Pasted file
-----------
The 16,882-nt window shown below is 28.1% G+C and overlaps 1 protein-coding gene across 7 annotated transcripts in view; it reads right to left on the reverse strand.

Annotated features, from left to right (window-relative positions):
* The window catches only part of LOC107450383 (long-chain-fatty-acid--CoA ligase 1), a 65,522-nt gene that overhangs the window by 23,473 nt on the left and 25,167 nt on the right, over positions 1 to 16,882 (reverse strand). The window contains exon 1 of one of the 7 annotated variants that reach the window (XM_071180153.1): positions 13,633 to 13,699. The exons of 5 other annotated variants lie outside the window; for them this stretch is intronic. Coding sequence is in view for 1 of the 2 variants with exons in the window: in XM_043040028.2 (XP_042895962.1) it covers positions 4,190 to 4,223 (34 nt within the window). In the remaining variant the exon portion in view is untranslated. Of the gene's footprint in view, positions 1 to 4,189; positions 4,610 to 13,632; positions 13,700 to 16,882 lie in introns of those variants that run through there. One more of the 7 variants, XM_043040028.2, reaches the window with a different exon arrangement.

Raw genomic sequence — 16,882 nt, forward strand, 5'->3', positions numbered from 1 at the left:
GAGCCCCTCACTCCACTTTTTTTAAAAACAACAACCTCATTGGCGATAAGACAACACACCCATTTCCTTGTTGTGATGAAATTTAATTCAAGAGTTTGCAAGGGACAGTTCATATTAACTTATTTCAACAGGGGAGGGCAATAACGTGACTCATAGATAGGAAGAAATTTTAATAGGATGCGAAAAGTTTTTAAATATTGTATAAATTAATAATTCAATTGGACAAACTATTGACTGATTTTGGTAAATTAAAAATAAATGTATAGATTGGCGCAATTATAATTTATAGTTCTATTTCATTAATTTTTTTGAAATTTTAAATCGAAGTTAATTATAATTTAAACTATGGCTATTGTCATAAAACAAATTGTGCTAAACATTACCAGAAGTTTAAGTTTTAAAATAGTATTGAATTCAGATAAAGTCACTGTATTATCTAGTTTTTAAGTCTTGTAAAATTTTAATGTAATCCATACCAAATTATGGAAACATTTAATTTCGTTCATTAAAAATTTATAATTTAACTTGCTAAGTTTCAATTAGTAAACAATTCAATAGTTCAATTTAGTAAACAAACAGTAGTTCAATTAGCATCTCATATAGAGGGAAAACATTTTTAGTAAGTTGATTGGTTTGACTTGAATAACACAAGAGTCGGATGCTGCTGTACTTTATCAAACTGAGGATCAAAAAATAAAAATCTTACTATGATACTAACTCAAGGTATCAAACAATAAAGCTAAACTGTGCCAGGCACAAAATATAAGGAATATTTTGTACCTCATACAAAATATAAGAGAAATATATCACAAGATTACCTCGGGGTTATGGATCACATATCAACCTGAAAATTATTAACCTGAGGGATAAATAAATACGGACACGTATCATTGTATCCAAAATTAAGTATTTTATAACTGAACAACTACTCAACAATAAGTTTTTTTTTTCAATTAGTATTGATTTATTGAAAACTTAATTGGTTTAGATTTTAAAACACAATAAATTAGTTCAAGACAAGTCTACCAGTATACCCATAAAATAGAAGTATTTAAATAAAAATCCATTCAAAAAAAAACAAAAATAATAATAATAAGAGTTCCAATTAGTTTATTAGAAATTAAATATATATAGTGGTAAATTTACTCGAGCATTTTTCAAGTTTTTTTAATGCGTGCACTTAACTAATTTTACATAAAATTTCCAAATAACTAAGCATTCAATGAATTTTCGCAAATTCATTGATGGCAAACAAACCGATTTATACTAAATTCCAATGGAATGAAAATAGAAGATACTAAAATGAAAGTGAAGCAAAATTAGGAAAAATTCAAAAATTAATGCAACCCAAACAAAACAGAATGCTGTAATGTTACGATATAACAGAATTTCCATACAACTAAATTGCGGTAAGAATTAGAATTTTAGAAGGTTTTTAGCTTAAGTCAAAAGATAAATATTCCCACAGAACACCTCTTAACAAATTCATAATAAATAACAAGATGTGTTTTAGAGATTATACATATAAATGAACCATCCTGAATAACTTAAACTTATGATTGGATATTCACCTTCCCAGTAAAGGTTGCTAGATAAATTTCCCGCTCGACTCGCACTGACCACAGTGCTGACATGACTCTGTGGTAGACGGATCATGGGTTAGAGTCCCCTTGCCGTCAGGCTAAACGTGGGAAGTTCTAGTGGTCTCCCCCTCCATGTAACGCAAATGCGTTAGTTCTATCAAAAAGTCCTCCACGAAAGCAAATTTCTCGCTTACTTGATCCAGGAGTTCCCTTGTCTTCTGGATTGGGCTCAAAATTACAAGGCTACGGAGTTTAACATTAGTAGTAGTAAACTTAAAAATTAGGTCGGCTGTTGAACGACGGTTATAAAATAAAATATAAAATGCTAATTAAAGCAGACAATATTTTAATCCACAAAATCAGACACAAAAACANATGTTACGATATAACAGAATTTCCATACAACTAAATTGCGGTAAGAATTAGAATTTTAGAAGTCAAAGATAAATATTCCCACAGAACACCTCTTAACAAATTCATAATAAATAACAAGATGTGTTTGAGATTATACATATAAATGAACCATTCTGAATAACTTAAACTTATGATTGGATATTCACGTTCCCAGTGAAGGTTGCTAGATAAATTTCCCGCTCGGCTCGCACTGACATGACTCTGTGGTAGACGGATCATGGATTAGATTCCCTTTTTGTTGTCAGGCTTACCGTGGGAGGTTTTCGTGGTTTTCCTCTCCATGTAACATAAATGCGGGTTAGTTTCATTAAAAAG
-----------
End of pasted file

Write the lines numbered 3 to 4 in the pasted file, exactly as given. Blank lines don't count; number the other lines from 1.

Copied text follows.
* The window catches only part of LOC107450383 (long-chain-fatty-acid--CoA ligase 1), a 65,522-nt gene that overhangs the window by 23,473 nt on the left and 25,167 nt on the right, over positions 1 to 16,882 (reverse strand). The window contains exon 1 of one of the 7 annotated variants that reach the window (XM_071180153.1): positions 13,633 to 13,699. The exons of 5 other annotated variants lie outside the window; for them this stretch is intronic. Coding sequence is in view for 1 of the 2 variants with exons in the window: in XM_043040028.2 (XP_042895962.1) it covers positions 4,190 to 4,223 (34 nt within the window). In the remaining variant the exon portion in view is untranslated. Of the gene's footprint in view, positions 1 to 4,189; positions 4,610 to 13,632; positions 13,700 to 16,882 lie in introns of those variants that run through there. One more of the 7 variants, XM_043040028.2, reaches the window with a different exon arrangement.

Raw genomic sequence — 16,882 nt, forward strand, 5'->3', positions numbered from 1 at the left: